University of King’s College

High School

The Gordon Earle Scholarship, originally known as the Prince Scholarship, is available to an African Nova Scotian student entering the Foundation Year Program at the University of King’s College and who will be pursuing a Bachelor of Arts, Bachelor of Science, Bachelor of Journalism (Honours) or Bachelor of Music.

Dr. Earle, BA’63, DCL’22, was the first recipient of the scholarship in 1959. At the time, it was the only scholarship dedicated to African Nova Scotian students offered by any university in the province. After being discontinued in the 1970s, it was reinstated by King’s in 2018. Today the scholarship is valued at six thousand dollars a year, renewable for four years.

The scholarship was originally named after Dr. Samuel L. Prince (1886-1960) the pioneering sociologist, Anglican priest and King’s professor who was a builder of the social welfare state, in Nova Scotia and Canada, and who played a leading role in founding the Maritime School of Social Work at Dalhousie University.

About Dr. Gordon Sinclair Earle
A leader from a young age, Dr. Earle’s life is replete with firsts. In addition to being the scholarship’s inaugural recipient, he was one of King’s first African Nova Scotian students. Later, as Nova Scotia’s chief human rights officer, Dr. Earle drafted Nova Scotia’s first Human Rights Act. When, in 1982 he was appointed ombudsman for Manitoba, he became Canada’s first African Canadian ombudsman.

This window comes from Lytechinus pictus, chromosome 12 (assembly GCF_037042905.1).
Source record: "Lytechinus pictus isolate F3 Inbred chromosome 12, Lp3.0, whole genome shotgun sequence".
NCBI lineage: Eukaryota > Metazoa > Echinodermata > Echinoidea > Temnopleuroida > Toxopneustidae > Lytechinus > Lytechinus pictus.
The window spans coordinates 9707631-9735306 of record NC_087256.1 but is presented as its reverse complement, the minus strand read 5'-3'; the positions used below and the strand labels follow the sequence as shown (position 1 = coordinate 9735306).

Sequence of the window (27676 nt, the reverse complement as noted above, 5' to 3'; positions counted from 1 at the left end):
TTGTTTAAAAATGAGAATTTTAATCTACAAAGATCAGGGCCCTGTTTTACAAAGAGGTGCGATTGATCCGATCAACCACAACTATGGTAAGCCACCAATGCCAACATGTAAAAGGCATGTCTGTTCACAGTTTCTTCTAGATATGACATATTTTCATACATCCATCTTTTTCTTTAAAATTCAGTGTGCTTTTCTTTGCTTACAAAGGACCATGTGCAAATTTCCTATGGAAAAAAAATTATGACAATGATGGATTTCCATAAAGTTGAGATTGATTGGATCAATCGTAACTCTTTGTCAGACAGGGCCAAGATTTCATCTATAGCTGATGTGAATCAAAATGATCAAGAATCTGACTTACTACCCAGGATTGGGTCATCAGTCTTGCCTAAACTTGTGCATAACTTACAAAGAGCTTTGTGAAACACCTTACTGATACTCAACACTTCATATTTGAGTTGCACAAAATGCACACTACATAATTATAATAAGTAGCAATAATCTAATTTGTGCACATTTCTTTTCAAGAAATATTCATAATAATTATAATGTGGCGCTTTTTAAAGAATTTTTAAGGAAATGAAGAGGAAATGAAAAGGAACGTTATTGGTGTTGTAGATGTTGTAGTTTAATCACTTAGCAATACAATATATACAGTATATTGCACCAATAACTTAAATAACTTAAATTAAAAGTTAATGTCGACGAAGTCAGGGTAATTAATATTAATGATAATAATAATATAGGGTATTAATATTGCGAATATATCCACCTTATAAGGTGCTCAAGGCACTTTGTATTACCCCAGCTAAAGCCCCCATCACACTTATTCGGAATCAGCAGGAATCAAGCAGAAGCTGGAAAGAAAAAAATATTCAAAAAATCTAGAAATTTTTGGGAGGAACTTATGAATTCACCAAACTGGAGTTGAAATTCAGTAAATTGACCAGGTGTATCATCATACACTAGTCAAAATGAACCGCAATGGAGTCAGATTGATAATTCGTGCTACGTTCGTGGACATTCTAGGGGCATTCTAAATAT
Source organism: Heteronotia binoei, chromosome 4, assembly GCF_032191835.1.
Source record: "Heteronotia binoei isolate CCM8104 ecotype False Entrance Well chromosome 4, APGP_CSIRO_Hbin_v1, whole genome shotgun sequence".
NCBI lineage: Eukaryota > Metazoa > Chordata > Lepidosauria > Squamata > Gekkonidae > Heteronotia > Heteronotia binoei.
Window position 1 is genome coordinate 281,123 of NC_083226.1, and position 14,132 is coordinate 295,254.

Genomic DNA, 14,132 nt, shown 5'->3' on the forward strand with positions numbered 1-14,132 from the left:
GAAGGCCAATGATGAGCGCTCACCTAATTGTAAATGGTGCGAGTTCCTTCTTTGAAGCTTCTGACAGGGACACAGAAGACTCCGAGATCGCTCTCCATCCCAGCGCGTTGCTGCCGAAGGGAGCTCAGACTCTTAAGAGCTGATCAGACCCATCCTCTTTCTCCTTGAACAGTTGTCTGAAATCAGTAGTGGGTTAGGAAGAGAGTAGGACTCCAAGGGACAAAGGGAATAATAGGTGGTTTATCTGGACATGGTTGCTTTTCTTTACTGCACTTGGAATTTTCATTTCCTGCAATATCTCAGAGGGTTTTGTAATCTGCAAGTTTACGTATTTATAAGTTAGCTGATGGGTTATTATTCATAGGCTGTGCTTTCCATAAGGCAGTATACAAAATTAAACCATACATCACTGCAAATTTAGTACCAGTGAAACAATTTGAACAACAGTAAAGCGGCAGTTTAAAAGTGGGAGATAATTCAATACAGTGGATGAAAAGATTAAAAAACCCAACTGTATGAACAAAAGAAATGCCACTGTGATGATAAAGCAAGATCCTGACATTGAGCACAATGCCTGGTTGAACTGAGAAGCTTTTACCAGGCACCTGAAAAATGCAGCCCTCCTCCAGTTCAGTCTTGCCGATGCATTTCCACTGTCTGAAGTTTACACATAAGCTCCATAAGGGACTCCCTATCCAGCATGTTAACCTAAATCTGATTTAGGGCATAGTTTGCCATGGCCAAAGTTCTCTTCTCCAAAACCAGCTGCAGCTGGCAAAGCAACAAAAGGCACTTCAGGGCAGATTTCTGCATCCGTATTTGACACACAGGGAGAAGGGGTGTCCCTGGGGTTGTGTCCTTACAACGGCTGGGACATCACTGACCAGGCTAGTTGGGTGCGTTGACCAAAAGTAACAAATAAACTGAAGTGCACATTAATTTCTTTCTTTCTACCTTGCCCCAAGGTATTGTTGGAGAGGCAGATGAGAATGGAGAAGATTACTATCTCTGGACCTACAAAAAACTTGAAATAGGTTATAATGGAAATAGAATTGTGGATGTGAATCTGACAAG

Upon his return to Nova Scotia, Dr. Earle was appointed to the position of deputy minister of housing and consumer affairs, making him the first deputy minister of African descent in the history of Nova Scotia’s civil service. He subsequently became the first African Nova Scotian to sit in the House of Commons, elected as the Member of Parliament for Halifax West for the New Democratic Party.

A deep commitment to social justice forms the throughline of Dr. Earle’s personal and professional occupations. He successfully advocated for a public inquiry into abuse at the Nova Scotia Home for Colored Children and he was one of the first to call upon the federal government to apologize for the racist treatment of No. 2 Construction Battalion members during and following their service in the First World War. An apology was finally delivered by the federal government in July of 2022. That same year, he was awarded an honorary Doctor of Civil Law (honoris causa) at King’s 232nd Encaenia.


The Gordon Earle Scholarship is open to:

  • an African Nova Scotian student entering the Foundation Year Program at the University of King’s College;
  • enrolled in a Bachelor of Arts, Bachelor of Science, Bachelor of Journalism (Honours) or Bachelor of Music degree program;
  • who meets the university’s scholarship criteria.
    The Gordon Earle Scholarship is valued at $24,000 ($6,000 per year). It is renewable up to three years, provided that the student maintains the required academic standing for a scholarship.

Submission and Application Details

Consult the information about how to apply for major scholarships. Submit the application form including two references and your original essay on the topic provided with your King’s admissions application by March 1.

Scholarship Overview

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